So what this would lead me to believe is that no, winning your conference tournament and playing the extra games does not in fact hurt highly ranked teams. I don't think there's enough to suggest that it helps, but it certainly does not seem to be a deterrent for NCAA success. Long story short, I'd hold off before I start arguing that playing in the conference tournaments will only hurt a top team...

zingit
03-11-2008, 07:28 PM
Interesting. Thanks for taking the time to research that! I imagine you would need more data and more advanced statistics (e.g. weighting what round of the tourney they made it to, like you suggested) to really draw a conclusion, though. It's possible that some of those teams that only made it to the Elite 8 could have gone further if they had been able to skip their conference tournaments.

BlueBlood112883
03-11-2008, 07:31 PM
I don't think its either or. I think it's just about the matchups, and what is happening between the lines. Not about who went to the Conference Title game, or who flamed out early enough and made them "freshier." Once the NCAA Tournament starts everybody gets a little bit tighter since its "win or go home" for 6 straight games. Plus you got to factor in a bad shooting night. Everybody has at least one, and the team that overcomes that, foul trouble, injury, etc...... is going to be the one cutting down the nets. The NCAA's is Russian Roulette and the best team doesn't always win. It's the hottest one.

Saratoga2
03-13-2008, 11:23 AM
I don't think its either or. I think it's just about the matchups, and what is happening between the lines. Not about who went to the Conference Title game, or who flamed out early enough and made them "freshier." Once the NCAA Tournament starts everybody gets a little bit tighter since its "win or go home" for 6 straight games. Plus you got to factor in a bad shooting night. Everybody has at least one, and the team that overcomes that, foul trouble, injury, etc...... is going to be the one cutting down the nets. The NCAA's is Russian Roulette and the best team doesn't always win. It's the hottest one.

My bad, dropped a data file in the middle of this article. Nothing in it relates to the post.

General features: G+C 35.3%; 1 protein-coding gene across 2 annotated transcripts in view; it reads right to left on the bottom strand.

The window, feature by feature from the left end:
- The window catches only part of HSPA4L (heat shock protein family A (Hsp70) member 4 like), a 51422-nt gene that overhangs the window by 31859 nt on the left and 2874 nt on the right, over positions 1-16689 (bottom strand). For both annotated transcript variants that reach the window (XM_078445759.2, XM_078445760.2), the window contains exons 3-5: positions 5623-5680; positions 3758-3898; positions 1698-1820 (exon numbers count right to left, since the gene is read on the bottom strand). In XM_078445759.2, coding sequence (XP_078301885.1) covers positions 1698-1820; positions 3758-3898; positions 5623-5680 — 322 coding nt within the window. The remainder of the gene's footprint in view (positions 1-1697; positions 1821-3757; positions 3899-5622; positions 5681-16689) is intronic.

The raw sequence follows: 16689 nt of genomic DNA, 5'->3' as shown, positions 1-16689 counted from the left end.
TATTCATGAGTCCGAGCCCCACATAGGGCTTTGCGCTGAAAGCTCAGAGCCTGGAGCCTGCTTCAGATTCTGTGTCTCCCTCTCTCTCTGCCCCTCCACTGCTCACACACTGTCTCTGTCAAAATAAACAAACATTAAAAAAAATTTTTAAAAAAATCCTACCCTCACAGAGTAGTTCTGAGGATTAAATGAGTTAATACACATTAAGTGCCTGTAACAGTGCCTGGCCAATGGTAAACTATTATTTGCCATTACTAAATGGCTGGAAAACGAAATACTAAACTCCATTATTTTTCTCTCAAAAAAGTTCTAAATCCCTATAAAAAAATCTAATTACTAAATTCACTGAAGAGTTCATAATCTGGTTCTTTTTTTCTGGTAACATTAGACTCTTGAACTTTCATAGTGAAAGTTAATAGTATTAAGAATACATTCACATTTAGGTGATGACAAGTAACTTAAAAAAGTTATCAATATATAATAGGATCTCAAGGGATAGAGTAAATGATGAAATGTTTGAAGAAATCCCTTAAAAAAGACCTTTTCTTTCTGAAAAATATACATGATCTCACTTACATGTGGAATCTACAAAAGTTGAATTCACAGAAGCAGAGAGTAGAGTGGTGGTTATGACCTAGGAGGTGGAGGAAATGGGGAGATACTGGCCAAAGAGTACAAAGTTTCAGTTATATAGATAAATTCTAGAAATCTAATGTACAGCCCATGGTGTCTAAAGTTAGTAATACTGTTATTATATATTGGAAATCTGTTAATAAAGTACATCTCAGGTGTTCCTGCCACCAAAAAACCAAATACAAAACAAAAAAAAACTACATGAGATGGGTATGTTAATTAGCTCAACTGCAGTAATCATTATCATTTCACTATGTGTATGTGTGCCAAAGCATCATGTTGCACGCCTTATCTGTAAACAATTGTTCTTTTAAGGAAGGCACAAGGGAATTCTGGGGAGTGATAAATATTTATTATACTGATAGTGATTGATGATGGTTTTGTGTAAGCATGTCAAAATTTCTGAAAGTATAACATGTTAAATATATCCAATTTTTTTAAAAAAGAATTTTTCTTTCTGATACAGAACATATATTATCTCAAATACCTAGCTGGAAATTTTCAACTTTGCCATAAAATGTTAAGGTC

There is a long history on the board of people who claim that teams wear down if their top players put in too many minutes. Other people don't agree and say these young kids bounce back quicky after playing and are not impacted greatly by a lot of playing time (barring injuries).

Interestingly, John Scheyer recently has indicated that he was worn out both physically and mentally last year at the end of the season. He went on to say that others on the team also were in that situation. Taken in the light of his comments, it would seem playing in a three day tournament and then going back into play in a few days is a pretty tiring experience. The teams that do well and stick around until the finals play the most and are probably the best teams, but also put on a lot of wear and tear.

Based on Scheyer's input it would seem the conferences that don't have elimination tournaments would be the freshest and teams that play one game only will also be fresher going into the big dance.

Last year we certainly looked like a tired team at the end.

Duvall
03-13-2008, 11:27 AM
There is a long history on the board of people who claim that teams wear down if their top players put in too many minutes. Other people don't agree and say these young kids bounce back quicky after playing and are not impacted greatly by a lot of playing time (barring injuries).